Supporting Housing First research in New Zealand
The People’s Project supports research which is contributing robust evidence towards the development of a model to end homelessness in New Zealand.
Overseas evidence has shown that people’s wellbeing improves when they have permanent accommodation and ongoing support using the Housing First approach. Furthermore, Housing First has been proven to be more cost-effective than other approaches to homelessness, when interactions with Government services are included in the analysis.
We have partnered with the University of Otago’s He Kainga Oranga Housing and Health Research Programme, Statistics New Zealand and the University of Waikato’s Te Ngira: Institute for Population Research (formerly NIDEA: National Institute of Demographic and Economic Analysis) to be part of a five-year research programme which is funded by the Ministry of Business, Innovation and Employment.
The People’s Project research programme involves five concurrent projects.
1. Ending Homelessness in New Zealand: Housing First – Integrated Data Infrastructure (IDI) Project: outcomes for people housed. Led by Dr Nevil Pierce
The IDI at Statistics NZ links government administrative data, such as health, social welfare, corrections and police data. It allows researchers to look at the de-identified, anonymous interactions of people with these services.
This research began in 2016. It is using the IDI across a wide range of datasets to evaluate outcomes for 390 consenting clients of The People’s Project – up to 30 years before being housed and at two and five years after they were housed. The aim is to show the effect, pre- and post-housing, on people’s wellbeing, and the extent of savings available to government across a range of government-provided services by adequately funding and adopting a Housing First approach.
Phase One results of this research have been published in the international journal SSM Population Health (Service usage by a New Zealand Housing First cohort prior to being housed, Vol 8, August 2019). The published research is available from science.direct.com.
The results debunked the myth that people who are homeless are hard to reach, because the majority (above 90%) of the 390 records were successfully linked to datasets in the IDI. The research also found people’s interactions with health and justice services progressively increased in the five to 15 years before they engaged with The People’s Project for assistance.
Published results include Two-Year Post-Housing Outcomes for a Housing First Cohort in Aotearoa New Zealand (PDF) in the European Journal of Homelessness; and Post-Housing First outcomes amongst a cohort of formerly homeless youth in Aotearoa New Zealand in the Journal of the Royal Society of New Zealand.
The research team is now working on Phase Two (the same measures at two and five years post-housing). The results will be shared when they become available.
2. The People’s Project: a model for ending homelessness in Hamilton. Led by Dr Polly Atatoa Carr
This project is collaboration between NIDEA and The People’s Project, analysing the anonymised records of consenting clients to determine the characteristics of people who have been homeless in Hamilton. NIDEA analysed the demographic characteristics of this group of people compared to the Hamilton population in general, and investigated their experiences of homelessness.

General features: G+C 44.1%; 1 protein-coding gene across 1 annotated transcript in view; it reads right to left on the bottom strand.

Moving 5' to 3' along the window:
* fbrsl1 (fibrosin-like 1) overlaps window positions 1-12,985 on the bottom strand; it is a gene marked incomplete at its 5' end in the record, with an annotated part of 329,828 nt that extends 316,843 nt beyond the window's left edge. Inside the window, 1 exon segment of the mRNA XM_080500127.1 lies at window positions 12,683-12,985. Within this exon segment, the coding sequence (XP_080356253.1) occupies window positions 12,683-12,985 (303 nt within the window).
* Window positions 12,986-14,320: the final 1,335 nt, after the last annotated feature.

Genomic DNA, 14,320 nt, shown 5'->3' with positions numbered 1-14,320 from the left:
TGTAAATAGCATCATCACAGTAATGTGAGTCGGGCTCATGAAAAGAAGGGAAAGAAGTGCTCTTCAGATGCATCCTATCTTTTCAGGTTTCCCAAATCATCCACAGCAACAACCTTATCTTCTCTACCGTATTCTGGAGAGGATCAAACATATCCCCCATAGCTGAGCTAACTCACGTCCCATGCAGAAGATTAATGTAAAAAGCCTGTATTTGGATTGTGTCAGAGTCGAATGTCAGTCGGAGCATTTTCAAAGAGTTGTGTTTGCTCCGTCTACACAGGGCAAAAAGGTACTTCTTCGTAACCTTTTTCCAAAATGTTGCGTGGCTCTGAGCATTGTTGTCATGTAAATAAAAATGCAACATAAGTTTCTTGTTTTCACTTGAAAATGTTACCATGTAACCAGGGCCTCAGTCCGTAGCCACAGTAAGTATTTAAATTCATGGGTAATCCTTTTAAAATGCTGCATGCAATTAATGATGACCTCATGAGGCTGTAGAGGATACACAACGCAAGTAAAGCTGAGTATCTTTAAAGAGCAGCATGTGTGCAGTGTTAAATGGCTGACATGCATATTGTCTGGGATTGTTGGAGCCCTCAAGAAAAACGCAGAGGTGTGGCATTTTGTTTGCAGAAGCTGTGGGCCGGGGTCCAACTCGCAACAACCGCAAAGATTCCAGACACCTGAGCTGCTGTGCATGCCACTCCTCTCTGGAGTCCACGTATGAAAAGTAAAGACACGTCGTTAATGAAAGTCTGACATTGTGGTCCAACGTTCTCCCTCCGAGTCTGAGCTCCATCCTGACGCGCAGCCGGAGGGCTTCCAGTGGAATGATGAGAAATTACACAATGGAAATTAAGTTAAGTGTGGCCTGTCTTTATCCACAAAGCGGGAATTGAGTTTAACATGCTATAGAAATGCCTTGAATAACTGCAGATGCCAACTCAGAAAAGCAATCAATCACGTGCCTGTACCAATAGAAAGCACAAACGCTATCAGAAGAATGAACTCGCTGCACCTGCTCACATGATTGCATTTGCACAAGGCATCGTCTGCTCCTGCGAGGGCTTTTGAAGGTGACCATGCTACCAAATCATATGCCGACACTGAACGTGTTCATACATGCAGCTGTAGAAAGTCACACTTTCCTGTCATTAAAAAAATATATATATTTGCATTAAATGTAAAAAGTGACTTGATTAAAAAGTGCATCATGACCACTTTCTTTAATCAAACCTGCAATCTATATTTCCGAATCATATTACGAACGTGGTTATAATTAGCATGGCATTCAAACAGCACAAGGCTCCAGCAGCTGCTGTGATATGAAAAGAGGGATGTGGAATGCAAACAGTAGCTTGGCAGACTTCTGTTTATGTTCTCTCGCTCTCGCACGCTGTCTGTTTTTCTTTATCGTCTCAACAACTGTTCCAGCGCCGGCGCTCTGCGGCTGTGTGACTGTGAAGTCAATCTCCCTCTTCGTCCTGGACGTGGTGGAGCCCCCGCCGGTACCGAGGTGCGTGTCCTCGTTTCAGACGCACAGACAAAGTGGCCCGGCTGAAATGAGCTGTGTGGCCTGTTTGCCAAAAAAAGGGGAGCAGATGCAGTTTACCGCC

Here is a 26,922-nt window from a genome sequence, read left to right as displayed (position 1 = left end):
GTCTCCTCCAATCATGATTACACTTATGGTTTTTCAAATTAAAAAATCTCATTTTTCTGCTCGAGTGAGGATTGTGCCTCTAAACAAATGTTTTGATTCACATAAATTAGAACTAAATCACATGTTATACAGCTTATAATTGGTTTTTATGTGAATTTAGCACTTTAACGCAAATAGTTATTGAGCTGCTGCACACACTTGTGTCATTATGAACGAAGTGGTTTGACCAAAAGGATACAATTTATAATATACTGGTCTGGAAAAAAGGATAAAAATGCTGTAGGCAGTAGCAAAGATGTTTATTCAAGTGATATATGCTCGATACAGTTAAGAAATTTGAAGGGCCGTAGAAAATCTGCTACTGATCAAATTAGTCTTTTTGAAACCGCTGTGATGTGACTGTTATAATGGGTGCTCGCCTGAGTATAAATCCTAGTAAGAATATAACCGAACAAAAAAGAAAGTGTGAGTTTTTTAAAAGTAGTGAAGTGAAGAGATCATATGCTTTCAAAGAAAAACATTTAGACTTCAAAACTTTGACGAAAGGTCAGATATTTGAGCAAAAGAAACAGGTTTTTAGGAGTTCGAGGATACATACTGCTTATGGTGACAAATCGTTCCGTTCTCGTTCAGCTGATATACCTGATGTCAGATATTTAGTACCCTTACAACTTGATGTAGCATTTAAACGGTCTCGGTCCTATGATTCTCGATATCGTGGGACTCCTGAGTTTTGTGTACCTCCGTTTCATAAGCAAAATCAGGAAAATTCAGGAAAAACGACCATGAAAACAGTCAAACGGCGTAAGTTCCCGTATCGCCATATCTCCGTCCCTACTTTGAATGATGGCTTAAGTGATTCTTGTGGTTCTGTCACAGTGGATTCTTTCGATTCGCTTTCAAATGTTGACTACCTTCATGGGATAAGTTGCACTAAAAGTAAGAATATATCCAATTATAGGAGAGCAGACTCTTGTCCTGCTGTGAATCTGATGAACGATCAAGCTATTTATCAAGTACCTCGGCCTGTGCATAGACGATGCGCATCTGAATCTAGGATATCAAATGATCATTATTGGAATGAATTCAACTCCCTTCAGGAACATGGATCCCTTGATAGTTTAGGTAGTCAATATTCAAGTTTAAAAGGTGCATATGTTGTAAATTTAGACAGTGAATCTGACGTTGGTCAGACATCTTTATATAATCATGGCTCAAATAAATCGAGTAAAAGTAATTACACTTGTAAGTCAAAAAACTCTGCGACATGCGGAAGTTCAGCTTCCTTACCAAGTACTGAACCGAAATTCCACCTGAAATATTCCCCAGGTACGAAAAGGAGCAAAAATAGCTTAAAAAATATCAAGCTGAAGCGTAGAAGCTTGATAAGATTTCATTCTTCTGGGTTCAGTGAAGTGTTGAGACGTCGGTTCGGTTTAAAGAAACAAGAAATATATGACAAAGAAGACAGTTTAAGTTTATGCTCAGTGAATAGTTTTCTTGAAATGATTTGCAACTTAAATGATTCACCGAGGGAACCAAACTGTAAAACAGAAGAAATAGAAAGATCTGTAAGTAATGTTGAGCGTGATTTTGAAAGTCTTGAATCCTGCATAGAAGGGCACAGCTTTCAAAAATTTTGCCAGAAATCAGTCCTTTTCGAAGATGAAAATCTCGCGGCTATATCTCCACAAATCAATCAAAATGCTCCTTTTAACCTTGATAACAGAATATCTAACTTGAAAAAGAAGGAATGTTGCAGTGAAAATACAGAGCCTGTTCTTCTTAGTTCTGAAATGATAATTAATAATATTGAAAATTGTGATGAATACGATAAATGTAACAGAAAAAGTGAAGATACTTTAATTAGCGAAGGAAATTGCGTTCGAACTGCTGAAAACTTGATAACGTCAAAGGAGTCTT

Phase One results are published in Parity magazine (Housing First in Hamilton: who were first housed? Vol 31, Issue 10, Dec 2018): http://chp.org.au/parity/december-2018-issue-housing-first/
Results included understanding people’s levels of debt and which population groups were represented. Phase Two will look at regional comparisons between The People’s Project’s services in Hamilton and Tauranga.
3. Geographies of Homelessness: a case study of The People’s Project. Led by Renee Shum
University of Waikato researcher Renee Shum is looking at definitions of homelessness used by providers of services accessed by clients of The People’s Project. Renee is interviewing providers about things that have worked and not worked in support of clients when working alongside The People’s Project.
4. Homelessness in Hamilton: pathways to finding a home. Led by Dr Rebekah Graham
In Phase One, Dr Rebekah Graham conducted in-depth interviews with six people who have been housed by The People’s Project, to investigate what contributed to their homelessness and then what helped them find and stay in a home. This research includes photo-elicitation of the possessions or items that are important to people in their new homes. In Phase Two, Dr Graham is exploring food insecurity and debt amongst people who have been housed through The People’s Project.
5. Lost points of intervention: pathways to homelessness in Hamilton, New Zealand. Led by Carole McMinn
Researcher Carole McMinn is interviewing people supported by The People’s Project to determine their pathways into homelessness. Overseas research shows this pathway often begins in childhood. Participants are given the opportunity to describe what type of intervention might have stopped them becoming homeless, and at what point in their journey to homelessness this help would have been welcomed. Carole is the manager of The People’s Project in Hamilton, and her full thesis is available online: Lost points of intervention in pathways to single adult homelessness in Hamilton, New Zealand